Synopsis by Mark Deming
Hank Greenberg was the first great Jewish star in baseball; at a time when the game was still racially segregated, Greenberg became a first-class hitter for the Detroit Tigers (a host city not always known for its tolerance, as the career of Father Charles Coughlin will prove), nearly beating Babe Ruth's home run record and becoming one of the game's best loved figures (he was also a friend and confidant to Jackie Robinson as he was breaking baseball's color barrier). Hank Greenberg became a powerful role model in America's Jewish community, and this documentary follows his life and career up to his death in 1986. Director Aviva Kempner includes extensive interview footage of Greenberg filmed in the year before his passing, as well as newsreel footage of Greenberg in action, reminiscences from his teammates and testimonials from his family, friends and fans, including Alan Dershowitz and Walter Matthau.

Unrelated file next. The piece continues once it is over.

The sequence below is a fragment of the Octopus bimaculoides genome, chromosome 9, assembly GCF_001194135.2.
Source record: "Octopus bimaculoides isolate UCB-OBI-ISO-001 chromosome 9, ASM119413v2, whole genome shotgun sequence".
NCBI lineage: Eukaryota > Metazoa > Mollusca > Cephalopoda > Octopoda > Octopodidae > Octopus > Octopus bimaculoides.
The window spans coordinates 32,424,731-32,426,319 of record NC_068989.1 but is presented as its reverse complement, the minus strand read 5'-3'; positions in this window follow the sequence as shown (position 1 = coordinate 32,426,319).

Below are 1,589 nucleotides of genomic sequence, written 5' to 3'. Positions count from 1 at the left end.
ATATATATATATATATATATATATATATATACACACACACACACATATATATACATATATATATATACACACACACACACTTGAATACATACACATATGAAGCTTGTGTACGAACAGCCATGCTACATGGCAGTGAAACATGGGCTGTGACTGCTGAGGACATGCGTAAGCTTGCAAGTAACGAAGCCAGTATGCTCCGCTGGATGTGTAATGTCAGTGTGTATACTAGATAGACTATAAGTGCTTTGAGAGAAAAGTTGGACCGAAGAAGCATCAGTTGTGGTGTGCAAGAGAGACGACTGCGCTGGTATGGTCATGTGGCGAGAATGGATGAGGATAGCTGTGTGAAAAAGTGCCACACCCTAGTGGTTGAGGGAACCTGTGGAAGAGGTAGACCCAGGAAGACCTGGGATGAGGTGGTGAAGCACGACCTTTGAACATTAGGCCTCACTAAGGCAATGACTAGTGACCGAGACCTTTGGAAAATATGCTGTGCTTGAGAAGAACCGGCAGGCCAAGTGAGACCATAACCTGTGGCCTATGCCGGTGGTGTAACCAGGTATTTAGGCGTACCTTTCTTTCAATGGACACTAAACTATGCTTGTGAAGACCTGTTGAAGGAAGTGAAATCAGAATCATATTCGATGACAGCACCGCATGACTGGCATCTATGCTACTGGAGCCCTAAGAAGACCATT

baseball, interview, Judaism, racism, role-model